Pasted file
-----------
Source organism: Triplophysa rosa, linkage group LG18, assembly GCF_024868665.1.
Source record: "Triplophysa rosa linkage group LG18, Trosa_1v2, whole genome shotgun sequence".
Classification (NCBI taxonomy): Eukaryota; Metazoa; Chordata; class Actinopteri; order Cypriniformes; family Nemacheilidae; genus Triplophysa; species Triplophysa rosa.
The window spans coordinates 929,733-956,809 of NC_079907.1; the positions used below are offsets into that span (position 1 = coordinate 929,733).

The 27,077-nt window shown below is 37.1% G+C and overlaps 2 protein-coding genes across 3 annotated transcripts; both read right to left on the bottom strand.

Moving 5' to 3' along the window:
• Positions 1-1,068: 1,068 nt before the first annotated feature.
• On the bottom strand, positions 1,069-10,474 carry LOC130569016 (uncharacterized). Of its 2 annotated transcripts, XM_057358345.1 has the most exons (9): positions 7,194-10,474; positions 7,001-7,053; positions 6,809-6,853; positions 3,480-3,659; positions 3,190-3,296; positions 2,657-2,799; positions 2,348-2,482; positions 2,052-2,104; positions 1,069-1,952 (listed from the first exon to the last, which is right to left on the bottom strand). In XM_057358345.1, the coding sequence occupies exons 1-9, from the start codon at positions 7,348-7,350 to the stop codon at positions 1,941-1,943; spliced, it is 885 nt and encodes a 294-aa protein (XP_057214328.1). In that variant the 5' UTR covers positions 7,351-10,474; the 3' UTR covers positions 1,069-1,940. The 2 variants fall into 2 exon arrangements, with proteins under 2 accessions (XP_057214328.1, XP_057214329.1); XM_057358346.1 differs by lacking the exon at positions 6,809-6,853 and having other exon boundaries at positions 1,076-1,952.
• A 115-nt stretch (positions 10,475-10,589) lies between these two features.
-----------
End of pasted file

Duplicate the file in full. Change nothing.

Source organism: Triplophysa rosa, linkage group LG18, assembly GCF_024868665.1.
Source record: "Triplophysa rosa linkage group LG18, Trosa_1v2, whole genome shotgun sequence".
Classification (NCBI taxonomy): Eukaryota; Metazoa; Chordata; class Actinopteri; order Cypriniformes; family Nemacheilidae; genus Triplophysa; species Triplophysa rosa.
The window spans coordinates 929,733-956,809 of NC_079907.1; the positions used below are offsets into that span (position 1 = coordinate 929,733).

The 27,077-nt window shown below is 37.1% G+C and overlaps 2 protein-coding genes across 3 annotated transcripts; both read right to left on the bottom strand.

Moving 5' to 3' along the window:
• Positions 1-1,068: 1,068 nt before the first annotated feature.
• On the bottom strand, positions 1,069-10,474 carry LOC130569016 (uncharacterized). Of its 2 annotated transcripts, XM_057358345.1 has the most exons (9): positions 7,194-10,474; positions 7,001-7,053; positions 6,809-6,853; positions 3,480-3,659; positions 3,190-3,296; positions 2,657-2,799; positions 2,348-2,482; positions 2,052-2,104; positions 1,069-1,952 (listed from the first exon to the last, which is right to left on the bottom strand). In XM_057358345.1, the coding sequence occupies exons 1-9, from the start codon at positions 7,348-7,350 to the stop codon at positions 1,941-1,943; spliced, it is 885 nt and encodes a 294-aa protein (XP_057214328.1). In that variant the 5' UTR covers positions 7,351-10,474; the 3' UTR covers positions 1,069-1,940. The 2 variants fall into 2 exon arrangements, with proteins under 2 accessions (XP_057214328.1, XP_057214329.1); XM_057358346.1 differs by lacking the exon at positions 6,809-6,853 and having other exon boundaries at positions 1,076-1,952.
• A 115-nt stretch (positions 10,475-10,589) lies between these two features.